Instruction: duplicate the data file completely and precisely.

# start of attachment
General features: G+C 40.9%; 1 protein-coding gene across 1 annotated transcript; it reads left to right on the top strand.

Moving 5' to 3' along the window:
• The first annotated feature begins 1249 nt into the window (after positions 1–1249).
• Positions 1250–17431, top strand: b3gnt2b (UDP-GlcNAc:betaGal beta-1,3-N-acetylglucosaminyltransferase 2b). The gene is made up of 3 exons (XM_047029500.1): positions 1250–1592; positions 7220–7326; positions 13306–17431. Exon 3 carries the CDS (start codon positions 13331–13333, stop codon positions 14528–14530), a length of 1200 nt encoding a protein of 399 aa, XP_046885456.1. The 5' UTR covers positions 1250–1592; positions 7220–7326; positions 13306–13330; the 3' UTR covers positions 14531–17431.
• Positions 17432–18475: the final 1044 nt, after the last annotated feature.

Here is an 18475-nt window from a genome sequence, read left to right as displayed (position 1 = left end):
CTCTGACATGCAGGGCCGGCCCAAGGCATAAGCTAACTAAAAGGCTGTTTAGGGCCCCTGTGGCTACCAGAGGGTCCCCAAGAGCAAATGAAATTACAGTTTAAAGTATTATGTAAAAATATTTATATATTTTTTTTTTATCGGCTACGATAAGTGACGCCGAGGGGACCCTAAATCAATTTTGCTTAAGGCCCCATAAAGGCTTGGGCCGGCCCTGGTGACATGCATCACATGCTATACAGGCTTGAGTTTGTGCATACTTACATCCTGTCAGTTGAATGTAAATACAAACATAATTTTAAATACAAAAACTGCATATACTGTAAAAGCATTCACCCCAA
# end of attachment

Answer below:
General features: G+C 40.9%; 1 protein-coding gene across 1 annotated transcript; it reads left to right on the top strand.

Moving 5' to 3' along the window:
• The first annotated feature begins 1249 nt into the window (after positions 1–1249).
• Positions 1250–17431, top strand: b3gnt2b (UDP-GlcNAc:betaGal beta-1,3-N-acetylglucosaminyltransferase 2b). The gene is made up of 3 exons (XM_047029500.1): positions 1250–1592; positions 7220–7326; positions 13306–17431. Exon 3 carries the CDS (start codon positions 13331–13333, stop codon positions 14528–14530), a length of 1200 nt encoding a protein of 399 aa, XP_046885456.1. The 5' UTR covers positions 1250–1592; positions 7220–7326; positions 13306–13330; the 3' UTR covers positions 14531–17431.
• Positions 17432–18475: the final 1044 nt, after the last annotated feature.

Here is an 18475-nt window from a genome sequence, read left to right as displayed (position 1 = left end):
CTCTGACATGCAGGGCCGGCCCAAGGCATAAGCTAACTAAAAGGCTGTTTAGGGCCCCTGTGGCTACCAGAGGGTCCCCAAGAGCAAATGAAATTACAGTTTAAAGTATTATGTAAAAATATTTATATATTTTTTTTTTATCGGCTACGATAAGTGACGCCGAGGGGACCCTAAATCAATTTTGCTTAAGGCCCCATAAAGGCTTGGGCCGGCCCTGGTGACATGCATCACATGCTATACAGGCTTGAGTTTGTGCATACTTACATCCTGTCAGTTGAATGTAAATACAAACATAATTTTAAATACAAAAACTGCATATACTGTAAAAGCATTCACCCCAA